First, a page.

# Nash Equilibria change linearly in (some) game parameters. Already known / follows from a more general result?

EDIT: The key thing that I am wondering about is the linearity of the P2 strategy, not the constancy of P1. (The latter is straightforward.)

Question: Is the following result already known? Or is it a straightforward corollary of some more general principle?

Intuitive version (slightly wrong): In a normal form game, adding a small cost $$c$$ to a particular action of a player (independently of the action of the opponent) changes the opponent's Nash equilibrium strategy linearly (in the size of $$c$$) and leaves the player's NE strategy constant.

Formal version: Let $$G$$ be a two-player normal-form game with actions denoted $$i$$, $$j$$ and payoffs $$u_1(i,j)$$, $$u_2(i,j)$$. For a fixed action $$i_0$$ of P1, denote by $$G'_c$$ the game that is identical to $$G$$, except $$u'_1(i_0, j) := u_1(i_0, j) - c$$. Then there is a finite set of exception points $$-\infty = e_0 < \dots < e_n = \infty$$ such that for every $$c_0 \in (e_k, e_{k+1})$$ and $$\sigma^{c_0} \in \textrm{NE}(G'_{c_0})$$, there is a linear mapping $$c \in [e_k, e_{k+1}] \mapsto \sigma^c_2$$ such that $$(\sigma^{c_0}_1, \sigma^c_2) \in \textrm{NE}(G'_c)$$ (and the value for $$c = c_0$$ coincides with $$\sigma^{c_0}_2$$).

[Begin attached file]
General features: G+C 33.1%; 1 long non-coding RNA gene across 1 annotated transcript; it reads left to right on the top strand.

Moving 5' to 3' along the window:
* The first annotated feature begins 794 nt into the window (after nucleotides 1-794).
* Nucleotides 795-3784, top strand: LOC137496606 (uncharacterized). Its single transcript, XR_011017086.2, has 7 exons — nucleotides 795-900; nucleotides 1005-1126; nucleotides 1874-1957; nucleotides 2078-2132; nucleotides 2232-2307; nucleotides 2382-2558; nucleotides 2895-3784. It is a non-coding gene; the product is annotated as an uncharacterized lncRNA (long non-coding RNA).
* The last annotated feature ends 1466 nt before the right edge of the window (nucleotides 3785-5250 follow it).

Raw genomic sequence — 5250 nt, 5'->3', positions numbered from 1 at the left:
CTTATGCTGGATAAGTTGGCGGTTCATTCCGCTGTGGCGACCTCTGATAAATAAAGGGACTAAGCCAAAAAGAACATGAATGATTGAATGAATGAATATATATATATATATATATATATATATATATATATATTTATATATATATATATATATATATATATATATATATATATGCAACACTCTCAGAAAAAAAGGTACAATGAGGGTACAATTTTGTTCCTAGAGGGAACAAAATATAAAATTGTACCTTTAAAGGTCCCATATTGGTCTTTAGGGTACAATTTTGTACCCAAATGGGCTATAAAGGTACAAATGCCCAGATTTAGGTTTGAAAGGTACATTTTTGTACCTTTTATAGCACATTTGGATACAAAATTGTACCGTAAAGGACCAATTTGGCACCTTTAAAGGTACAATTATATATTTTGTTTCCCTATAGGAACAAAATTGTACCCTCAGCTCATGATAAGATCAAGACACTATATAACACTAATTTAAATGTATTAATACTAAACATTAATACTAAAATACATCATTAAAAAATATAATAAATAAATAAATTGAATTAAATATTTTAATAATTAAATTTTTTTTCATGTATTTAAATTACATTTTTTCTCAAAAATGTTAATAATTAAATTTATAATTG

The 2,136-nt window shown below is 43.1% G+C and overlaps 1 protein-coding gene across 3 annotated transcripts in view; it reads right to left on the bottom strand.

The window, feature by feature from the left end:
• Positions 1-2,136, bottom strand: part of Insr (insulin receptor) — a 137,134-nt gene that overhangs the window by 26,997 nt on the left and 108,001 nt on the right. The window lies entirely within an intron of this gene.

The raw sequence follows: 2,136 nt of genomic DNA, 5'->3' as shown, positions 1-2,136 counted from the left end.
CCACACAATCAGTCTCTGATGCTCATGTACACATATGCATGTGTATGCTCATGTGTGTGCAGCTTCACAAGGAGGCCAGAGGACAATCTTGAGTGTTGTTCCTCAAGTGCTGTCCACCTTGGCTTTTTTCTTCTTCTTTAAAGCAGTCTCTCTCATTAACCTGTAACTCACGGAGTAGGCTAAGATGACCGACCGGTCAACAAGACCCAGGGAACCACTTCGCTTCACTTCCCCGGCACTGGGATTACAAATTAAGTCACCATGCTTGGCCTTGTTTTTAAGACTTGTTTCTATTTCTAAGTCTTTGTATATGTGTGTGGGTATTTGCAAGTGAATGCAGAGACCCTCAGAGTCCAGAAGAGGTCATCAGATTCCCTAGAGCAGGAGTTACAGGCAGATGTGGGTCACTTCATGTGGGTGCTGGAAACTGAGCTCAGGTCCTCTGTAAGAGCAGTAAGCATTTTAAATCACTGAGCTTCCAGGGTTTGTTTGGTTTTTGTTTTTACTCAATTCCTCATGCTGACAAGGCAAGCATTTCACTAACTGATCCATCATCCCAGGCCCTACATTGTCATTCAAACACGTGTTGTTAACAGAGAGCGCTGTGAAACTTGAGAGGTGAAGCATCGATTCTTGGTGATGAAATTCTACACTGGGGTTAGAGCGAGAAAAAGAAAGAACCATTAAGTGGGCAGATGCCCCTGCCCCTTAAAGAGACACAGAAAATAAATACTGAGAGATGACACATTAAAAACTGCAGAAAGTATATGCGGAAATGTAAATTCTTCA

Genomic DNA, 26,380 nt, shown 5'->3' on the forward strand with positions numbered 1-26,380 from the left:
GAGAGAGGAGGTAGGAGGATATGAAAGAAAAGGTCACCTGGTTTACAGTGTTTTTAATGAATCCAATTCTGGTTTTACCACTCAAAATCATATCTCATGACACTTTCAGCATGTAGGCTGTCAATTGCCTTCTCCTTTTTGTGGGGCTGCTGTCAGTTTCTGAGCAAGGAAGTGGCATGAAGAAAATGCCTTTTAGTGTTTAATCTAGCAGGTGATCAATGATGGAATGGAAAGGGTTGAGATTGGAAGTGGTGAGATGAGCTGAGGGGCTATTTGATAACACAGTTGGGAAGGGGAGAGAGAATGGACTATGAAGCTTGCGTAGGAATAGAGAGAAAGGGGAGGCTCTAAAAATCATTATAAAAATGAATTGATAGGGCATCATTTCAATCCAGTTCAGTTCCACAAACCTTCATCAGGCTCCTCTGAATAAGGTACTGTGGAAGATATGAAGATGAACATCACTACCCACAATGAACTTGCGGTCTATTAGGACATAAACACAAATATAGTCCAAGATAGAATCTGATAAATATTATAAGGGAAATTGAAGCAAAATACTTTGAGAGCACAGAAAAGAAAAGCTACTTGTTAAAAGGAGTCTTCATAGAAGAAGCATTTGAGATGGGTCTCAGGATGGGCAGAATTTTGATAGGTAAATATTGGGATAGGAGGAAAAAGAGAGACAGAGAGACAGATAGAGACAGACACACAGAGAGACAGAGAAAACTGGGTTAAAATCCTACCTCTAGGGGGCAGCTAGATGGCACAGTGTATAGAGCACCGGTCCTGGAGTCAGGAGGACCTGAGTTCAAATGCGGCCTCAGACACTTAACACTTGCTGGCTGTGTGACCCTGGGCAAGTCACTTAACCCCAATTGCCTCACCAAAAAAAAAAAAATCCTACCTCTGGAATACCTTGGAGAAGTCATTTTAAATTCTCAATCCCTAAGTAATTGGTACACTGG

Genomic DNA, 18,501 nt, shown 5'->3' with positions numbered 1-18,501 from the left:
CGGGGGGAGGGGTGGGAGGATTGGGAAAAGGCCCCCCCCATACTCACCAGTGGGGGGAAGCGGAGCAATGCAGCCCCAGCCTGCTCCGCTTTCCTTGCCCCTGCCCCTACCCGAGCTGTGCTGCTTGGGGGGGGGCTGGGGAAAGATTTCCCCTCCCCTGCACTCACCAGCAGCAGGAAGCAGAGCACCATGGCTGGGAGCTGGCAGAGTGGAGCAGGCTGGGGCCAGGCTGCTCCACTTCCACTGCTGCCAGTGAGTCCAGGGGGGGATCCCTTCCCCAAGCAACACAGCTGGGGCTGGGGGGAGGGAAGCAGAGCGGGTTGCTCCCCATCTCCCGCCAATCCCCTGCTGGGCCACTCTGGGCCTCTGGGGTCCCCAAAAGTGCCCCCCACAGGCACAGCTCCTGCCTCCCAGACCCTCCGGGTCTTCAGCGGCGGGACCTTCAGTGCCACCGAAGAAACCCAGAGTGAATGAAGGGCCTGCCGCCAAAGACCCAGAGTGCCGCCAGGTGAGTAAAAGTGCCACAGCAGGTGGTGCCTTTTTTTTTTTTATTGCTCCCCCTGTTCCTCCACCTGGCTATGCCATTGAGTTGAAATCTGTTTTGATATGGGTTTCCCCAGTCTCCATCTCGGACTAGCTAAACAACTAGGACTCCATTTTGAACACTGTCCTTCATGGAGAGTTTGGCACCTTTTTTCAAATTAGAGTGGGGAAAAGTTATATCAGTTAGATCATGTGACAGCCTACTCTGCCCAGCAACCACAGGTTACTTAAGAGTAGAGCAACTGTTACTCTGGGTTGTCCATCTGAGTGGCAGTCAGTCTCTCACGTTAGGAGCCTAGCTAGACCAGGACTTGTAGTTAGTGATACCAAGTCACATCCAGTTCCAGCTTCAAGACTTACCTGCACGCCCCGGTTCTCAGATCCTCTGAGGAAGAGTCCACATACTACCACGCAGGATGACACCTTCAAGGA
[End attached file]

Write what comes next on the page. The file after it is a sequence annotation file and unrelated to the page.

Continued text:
Comments: (1) I know how to prove the statement "from scratch" using the LP formulation of NE (and the notion of basic solutions). But I was wondering whether there is perhaps a more general result that this follows from. (2) It seems something similar holds if we only change a single cell in the payoff matrix. (This will cause a linear change in the relative weights of probabilities in $$\sigma_2^{(\, \cdot \, )}$$. IE, no longer linear, but still quite simple.)

• I'm not sure the result is known in this form, but the "phenomenon" is; see Section B in this paper: stat.berkeley.edu/~aldous/157/Papers/goeree.pdf Dec 5, 2022 at 23:08
• I should have clarified: The key thing I am wondering about is the linearity of P2 strategy (not the constancy of P1 strategy). (Apologies there, the mistake was in my phrasing. And thanks a lot, this result is useful to know nevertheless.) Dec 6, 2022 at 2:15
• The linearity is not that complicated either, the only messy part is dealing with corner cases in which a strategy is played with probability zero. Otherwise it follows directly from the condition that the other players must be indifferent between all pure strategies in the support of a mixed best response. Dec 6, 2022 at 9:50
• Just flaggin that I don't see this as resolved yet. (The linearity seemed pretty non-obvious to me. The basic idea is simple, but my current proof --- which involves dealing with the "messy cases" --- is 1.5 pages. Surely that isn't optimal, but I would count that as decently complicated.) Dec 8, 2022 at 19:32
• You are right, I should have chosen my words a bit more carefully. I do think the theorem is somewhat unsurprising in that this is what you get whenever you calculate equilibria in "practice." Of course, this does not give a direct handle on how to deal with all cases in a systematic fashion. Dec 9, 2022 at 1:28